Museum Collections in Extended Reality

Join us October 26th 9:00AM – 10:00 AM BJT with guest speaker Dr. Yue Li from Xi’an Jiaotong-Liverpool University.

In her talk, “Museum Collections in Extended Reality: Explorations on 3D Artifact Interaction and Manipulation Techniques in Virtual Reality and Tangible Interfaces using Augmented Reality” Dr. Yue Li will explore the use of VR and AR in paving a new, modern museum viewing experience.

Zoom Link:
Meeting ID: 5209607561


Please join us for an engaging discussion with Professors Yu Wang and Titas Chakraborty on October 25, 2023, from 6:00 PM to 7:30 PM at the Water Pavilion. Don’t forget to stay connected and receive future updates by joining the GSI group chat!

Light refreshments will be provided.

We look forward to your participation in this enlightening event.

Report on Reading Group for “Embracing Diversity: Developing Cultural Competence for Inclusive Education”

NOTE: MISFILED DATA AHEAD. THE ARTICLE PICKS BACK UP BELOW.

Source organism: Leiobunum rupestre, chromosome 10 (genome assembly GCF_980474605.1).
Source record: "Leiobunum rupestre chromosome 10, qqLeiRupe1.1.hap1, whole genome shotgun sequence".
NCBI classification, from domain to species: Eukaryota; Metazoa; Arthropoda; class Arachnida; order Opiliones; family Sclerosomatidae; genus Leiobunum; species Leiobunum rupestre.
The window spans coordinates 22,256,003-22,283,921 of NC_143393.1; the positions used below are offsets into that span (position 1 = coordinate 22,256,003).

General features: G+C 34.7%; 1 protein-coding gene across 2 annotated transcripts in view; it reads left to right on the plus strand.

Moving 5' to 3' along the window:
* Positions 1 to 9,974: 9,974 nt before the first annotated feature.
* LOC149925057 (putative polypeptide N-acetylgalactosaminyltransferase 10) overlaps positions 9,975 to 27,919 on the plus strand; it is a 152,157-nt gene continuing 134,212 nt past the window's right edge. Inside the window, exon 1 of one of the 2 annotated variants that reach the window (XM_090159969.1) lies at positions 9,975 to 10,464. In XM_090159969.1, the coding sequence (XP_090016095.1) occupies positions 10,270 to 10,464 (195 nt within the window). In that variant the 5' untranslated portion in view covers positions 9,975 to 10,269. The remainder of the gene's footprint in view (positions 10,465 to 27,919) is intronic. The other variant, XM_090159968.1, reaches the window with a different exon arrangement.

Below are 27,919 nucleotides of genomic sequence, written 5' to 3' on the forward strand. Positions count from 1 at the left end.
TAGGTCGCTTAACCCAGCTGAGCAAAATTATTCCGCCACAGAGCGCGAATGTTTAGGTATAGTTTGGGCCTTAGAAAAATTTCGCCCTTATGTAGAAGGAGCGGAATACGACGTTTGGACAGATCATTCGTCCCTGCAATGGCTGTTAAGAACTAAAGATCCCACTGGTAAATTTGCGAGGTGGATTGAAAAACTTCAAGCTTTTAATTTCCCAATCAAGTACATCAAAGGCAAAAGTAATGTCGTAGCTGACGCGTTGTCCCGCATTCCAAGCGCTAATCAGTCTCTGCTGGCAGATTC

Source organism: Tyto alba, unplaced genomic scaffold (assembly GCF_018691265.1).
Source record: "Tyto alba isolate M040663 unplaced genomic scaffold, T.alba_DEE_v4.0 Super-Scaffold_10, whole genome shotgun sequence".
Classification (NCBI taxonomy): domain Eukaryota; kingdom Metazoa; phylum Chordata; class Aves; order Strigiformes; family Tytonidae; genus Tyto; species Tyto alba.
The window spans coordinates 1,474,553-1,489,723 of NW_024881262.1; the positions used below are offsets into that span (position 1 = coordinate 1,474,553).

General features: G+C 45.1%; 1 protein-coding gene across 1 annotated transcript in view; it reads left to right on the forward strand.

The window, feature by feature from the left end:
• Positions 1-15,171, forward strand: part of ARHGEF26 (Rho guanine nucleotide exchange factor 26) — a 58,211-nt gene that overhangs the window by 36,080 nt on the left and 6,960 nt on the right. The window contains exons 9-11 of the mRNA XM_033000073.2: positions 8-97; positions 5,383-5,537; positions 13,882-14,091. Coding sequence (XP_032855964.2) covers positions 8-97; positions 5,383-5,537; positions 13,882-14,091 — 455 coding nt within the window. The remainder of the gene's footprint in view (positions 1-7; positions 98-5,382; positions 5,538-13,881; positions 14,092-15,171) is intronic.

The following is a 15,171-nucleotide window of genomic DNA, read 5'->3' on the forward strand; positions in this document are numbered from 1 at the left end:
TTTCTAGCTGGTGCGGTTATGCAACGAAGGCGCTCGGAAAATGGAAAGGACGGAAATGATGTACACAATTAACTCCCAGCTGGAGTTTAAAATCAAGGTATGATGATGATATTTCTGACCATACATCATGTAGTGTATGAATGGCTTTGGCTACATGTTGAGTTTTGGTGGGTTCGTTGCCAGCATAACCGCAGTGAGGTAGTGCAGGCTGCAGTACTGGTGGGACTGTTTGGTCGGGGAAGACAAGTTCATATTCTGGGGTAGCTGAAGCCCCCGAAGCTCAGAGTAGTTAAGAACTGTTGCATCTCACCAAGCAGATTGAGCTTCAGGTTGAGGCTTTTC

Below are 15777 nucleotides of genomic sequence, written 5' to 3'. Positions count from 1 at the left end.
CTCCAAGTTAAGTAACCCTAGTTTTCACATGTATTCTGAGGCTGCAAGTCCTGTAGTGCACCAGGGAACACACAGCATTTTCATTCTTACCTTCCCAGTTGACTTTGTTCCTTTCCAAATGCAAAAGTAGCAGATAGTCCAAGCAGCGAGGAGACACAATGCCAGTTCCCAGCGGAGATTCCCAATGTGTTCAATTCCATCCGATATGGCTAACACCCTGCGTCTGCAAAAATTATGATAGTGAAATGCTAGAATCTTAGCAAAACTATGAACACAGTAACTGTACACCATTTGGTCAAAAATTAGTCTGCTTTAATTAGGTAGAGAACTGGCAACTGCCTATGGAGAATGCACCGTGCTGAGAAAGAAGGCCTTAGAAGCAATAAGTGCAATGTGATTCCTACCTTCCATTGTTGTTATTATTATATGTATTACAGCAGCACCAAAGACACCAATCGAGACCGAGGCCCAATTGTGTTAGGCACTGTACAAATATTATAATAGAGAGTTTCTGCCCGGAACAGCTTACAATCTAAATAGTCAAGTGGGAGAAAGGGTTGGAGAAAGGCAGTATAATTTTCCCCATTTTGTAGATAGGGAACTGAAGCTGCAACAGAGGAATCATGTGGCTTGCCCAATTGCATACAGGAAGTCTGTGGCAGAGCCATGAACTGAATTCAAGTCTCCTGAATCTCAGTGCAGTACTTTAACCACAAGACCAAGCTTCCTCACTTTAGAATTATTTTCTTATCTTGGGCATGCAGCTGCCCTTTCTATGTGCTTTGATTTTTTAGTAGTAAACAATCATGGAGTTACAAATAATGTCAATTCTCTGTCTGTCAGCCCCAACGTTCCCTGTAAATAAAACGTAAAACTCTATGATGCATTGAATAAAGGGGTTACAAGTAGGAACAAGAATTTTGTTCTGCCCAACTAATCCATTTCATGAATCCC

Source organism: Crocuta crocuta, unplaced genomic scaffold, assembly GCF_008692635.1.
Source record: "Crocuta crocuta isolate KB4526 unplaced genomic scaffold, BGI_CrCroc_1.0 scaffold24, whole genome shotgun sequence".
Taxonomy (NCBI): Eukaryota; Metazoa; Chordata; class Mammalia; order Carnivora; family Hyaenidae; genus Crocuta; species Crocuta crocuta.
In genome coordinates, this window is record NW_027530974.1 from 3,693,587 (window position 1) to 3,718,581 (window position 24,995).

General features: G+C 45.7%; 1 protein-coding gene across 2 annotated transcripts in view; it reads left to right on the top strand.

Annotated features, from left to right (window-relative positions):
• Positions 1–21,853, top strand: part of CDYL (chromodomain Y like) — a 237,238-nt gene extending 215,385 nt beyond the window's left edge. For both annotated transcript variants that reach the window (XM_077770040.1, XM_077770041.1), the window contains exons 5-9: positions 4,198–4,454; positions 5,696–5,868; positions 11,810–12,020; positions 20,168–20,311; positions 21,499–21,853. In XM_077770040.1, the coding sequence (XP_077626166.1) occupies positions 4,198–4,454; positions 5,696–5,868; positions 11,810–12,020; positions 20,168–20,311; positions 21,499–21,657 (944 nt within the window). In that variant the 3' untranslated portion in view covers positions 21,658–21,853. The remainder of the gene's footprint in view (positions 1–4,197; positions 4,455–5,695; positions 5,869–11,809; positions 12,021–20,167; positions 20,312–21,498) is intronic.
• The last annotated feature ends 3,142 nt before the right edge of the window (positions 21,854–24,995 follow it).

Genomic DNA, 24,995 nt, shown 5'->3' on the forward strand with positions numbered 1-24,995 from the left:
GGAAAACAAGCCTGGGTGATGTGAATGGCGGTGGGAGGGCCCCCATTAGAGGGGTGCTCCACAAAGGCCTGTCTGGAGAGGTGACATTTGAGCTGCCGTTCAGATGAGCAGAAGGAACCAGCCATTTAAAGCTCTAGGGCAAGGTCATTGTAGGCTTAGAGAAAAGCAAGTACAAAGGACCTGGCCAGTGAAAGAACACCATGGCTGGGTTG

The DKU faculty, staff, and students were invited on Friday, October 13th to our first reading group on the topic of “Embracing Diversity: Developing Cultural Competence for Inclusive Education.” As the first event in a series, the primary topic of discussion was based on the book chapter “Pedagogic Framework for Interrupting Heteronormativity” by Michael Seal. This text was selected because it provides an overview of how heteronormativity has traditionally been challenged in higher education. It begins by examining the use of self as a pedagogic tool, followed by the exploration of post-gay and post-closet discourses, critical pedagogy, and queer pedagogy. The chapter concludes by examining two relevant debates within queer pedagogy: whether heterosexuality can be queered and whether straight people can queer it.